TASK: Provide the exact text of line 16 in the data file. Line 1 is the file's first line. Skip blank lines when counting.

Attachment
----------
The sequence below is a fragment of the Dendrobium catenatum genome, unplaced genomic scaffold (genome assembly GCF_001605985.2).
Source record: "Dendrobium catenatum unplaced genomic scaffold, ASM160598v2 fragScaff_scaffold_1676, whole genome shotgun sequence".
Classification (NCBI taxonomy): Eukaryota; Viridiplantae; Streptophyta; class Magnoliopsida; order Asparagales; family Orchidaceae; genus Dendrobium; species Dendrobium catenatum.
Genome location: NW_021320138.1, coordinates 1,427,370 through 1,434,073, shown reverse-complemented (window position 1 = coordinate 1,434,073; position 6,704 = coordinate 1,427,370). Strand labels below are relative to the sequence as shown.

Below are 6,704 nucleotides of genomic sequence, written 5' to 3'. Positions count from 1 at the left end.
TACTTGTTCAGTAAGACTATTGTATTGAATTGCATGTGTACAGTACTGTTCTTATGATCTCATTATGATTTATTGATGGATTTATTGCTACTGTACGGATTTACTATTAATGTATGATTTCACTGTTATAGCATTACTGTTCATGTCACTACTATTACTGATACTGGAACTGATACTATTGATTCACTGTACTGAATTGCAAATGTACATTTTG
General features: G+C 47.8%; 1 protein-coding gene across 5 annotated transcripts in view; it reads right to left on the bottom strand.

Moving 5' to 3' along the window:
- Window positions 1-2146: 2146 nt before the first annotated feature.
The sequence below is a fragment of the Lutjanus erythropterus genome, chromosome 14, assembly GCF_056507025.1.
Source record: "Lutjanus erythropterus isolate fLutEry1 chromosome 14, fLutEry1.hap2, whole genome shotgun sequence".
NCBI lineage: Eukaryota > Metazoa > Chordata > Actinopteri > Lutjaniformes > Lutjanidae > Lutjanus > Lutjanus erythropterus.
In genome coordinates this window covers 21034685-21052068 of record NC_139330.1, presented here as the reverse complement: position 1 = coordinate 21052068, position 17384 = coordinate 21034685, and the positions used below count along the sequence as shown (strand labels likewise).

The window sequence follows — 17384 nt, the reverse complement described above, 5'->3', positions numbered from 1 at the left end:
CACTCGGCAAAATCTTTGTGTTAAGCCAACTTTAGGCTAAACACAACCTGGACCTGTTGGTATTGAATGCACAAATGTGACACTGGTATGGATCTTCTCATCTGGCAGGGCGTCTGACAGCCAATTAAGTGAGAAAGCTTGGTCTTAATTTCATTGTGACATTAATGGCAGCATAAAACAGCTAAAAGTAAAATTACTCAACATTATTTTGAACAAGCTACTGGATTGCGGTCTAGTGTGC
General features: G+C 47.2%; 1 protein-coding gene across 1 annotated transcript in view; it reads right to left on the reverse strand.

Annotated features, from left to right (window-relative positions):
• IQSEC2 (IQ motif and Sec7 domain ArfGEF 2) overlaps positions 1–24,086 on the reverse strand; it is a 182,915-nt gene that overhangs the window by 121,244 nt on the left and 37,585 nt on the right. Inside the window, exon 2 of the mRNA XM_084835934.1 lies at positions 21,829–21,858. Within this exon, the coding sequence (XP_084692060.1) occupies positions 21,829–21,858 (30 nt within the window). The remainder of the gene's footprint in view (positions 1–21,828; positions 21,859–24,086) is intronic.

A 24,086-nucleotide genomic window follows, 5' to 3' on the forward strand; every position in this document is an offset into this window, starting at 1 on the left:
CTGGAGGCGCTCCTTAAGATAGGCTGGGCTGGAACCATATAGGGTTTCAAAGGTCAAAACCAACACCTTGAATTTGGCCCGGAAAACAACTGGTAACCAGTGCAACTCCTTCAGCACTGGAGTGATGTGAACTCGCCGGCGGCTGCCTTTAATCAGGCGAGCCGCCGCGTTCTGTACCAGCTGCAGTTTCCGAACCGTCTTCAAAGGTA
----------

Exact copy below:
General features: G+C 47.2%; 1 protein-coding gene across 1 annotated transcript in view; it reads right to left on the reverse strand.